Apple's tablet and the 3G pricing wild card

Apple's tablet and the 3G pricing wild card

Summary: Apple is widely expected to launch its tablet device later this month and speculation abounds about this highly anticipated gadget. But there is a significant wild-card: 3G access.


Apple is widely expected to launch its tablet device later this month and speculation abounds about this highly anticipated gadget. But there is a significant wild-card: 3G access.

The 3G access issue was noted by Macquarie analyst Phil Cusick and it's a point worth pondering amid all of the media reports over the holidays. The Financial Times pegs a Jan. 26 launch for Apple's tablet. John Paczkowski at Digital Daily says the Apple shindig will be Jan. 27.

In a research note, Cusick noted that as beautiful as an Apple tablet may be its success will be driven or limited by connectivity. Just Wi-Fi may be limiting. 3G access is going to be pricey. Where's the balance?

Cusick notes that the Kindle model, where 3G service is bundled into the price, isn't going to fly with full PC firepower, apps and lots of data consumption. The Kindle, media only model, has wireless data costs of $6 a month, estimates Cusick. Wireless data plans can run you $60 a month.

Simply put, how Apple packages in the 3G access will be a big factor with the iTablet, iSlate or whatever this device is called. Cusick writes:

Giving the carrier a piece of any media revenue (like Kindle does) rather than a high monthly service price could help, but could also result in higher prices for iTunes content, cut into Apple's already thin margins on iTunes, or limit a customer's ability to download over 3G and doesn't address browser/email pricing. The best result may be that devices offer tiers of 3G service, from a low-end with just Kindle-line functionality and pricing, to a highend with a fully functional browser and matching high monthly fee.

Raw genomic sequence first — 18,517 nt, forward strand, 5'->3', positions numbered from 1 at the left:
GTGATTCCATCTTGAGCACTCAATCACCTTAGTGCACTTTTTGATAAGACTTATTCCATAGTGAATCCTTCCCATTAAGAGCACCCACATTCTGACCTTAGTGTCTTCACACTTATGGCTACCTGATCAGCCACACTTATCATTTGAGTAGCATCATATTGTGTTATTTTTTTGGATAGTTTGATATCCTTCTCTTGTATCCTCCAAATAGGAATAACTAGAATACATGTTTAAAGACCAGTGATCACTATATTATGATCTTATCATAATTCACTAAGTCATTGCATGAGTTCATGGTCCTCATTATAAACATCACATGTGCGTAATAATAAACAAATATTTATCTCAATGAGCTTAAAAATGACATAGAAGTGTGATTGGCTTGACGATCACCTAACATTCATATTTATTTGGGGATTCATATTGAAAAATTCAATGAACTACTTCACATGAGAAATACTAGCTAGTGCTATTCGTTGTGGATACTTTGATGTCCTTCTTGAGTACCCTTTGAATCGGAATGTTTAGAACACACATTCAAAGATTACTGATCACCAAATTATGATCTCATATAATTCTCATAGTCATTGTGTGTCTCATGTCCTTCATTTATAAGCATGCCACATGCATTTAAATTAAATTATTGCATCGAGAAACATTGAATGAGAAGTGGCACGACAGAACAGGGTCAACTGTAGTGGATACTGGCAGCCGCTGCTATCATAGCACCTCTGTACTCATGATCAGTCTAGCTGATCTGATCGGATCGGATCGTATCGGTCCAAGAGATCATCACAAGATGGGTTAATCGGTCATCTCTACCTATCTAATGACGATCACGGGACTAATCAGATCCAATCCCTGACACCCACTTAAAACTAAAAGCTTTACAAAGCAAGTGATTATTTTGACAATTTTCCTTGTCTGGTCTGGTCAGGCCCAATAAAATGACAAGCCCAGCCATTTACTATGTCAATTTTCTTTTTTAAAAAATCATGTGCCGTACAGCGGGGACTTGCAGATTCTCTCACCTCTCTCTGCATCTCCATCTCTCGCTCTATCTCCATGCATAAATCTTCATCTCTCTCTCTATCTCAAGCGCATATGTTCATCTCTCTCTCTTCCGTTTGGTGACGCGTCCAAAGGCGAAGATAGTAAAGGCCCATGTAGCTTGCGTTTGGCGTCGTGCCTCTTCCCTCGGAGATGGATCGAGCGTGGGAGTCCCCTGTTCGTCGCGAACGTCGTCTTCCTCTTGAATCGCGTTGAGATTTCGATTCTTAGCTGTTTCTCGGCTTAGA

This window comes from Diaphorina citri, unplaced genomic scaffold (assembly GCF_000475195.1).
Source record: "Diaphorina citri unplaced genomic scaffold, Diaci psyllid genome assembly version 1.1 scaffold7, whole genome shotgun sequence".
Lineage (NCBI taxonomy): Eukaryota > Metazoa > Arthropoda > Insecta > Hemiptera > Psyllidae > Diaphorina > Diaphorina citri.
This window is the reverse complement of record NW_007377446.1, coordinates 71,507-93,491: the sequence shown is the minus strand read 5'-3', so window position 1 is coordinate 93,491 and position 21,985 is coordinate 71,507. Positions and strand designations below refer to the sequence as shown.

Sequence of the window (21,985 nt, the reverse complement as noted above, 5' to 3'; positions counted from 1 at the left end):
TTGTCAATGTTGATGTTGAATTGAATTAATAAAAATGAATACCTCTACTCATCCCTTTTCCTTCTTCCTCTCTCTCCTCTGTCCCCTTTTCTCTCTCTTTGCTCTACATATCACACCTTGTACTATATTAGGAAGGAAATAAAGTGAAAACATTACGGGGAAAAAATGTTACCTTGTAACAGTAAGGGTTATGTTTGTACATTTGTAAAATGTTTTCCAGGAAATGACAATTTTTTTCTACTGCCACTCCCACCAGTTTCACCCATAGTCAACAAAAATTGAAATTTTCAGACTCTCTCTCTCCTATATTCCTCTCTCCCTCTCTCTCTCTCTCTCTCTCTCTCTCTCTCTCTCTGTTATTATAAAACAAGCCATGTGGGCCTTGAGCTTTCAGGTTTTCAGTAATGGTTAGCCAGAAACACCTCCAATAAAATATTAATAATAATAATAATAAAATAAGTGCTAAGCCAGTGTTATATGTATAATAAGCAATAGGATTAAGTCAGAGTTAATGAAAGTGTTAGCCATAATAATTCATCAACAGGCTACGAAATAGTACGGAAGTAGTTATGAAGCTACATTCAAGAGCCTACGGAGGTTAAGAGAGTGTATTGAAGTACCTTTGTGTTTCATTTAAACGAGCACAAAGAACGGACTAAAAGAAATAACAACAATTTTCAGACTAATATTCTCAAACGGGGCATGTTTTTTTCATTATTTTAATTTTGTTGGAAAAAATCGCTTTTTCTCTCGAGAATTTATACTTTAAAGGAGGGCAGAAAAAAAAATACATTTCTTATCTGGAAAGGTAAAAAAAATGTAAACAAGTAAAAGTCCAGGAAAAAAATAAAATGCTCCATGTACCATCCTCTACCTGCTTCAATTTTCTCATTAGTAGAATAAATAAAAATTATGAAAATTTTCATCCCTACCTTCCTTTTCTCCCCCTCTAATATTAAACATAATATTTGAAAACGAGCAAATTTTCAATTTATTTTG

Those options sound pretty complicated to me.

In any case, the total cost of ownership for Apple's tablet should be monitored at launch. Analysts are expecting something in the $800 range per device with 3 million to 5 million shipments in fiscal 2010.

Topics: Tablets, Apple, Hardware, Laptops, Mobility, Wi-Fi

Kick off your day with ZDNet's daily email newsletter. It's the freshest tech news and opinion, served hot. Get it.


Log in or register to join the discussion
  • Iphone & Islate user charges?

    I'm already paying quite a bit every month for my Iphone. If I were to get
    an Islate, would this in effect double what I'm paying? Or, would the 2
    somehow be packaged together. I don't think I could afford twice what
    I'm currently paying.
    Prime Detailer
    • You deserve to pay whatever Apple wants you to pay.

      If you buy into this thing as a "must have" like so many people did the iPhone, then you must pay. If you can afford $800-$1000 for the gizmo itself, another $40-$50 bucks a month is pocket change, right?
      terry flores
      • We DESERVE fair value -- but the cart is ahead of the horse

        The whole mentality that one "deserves" bad
        treatment because of a decision that didn't
        spell that treatment out up-front is downright
        loathsome in its negativity. What we DESERVE
        is fair value, always.

        What we DESERVE, since the primary purchase is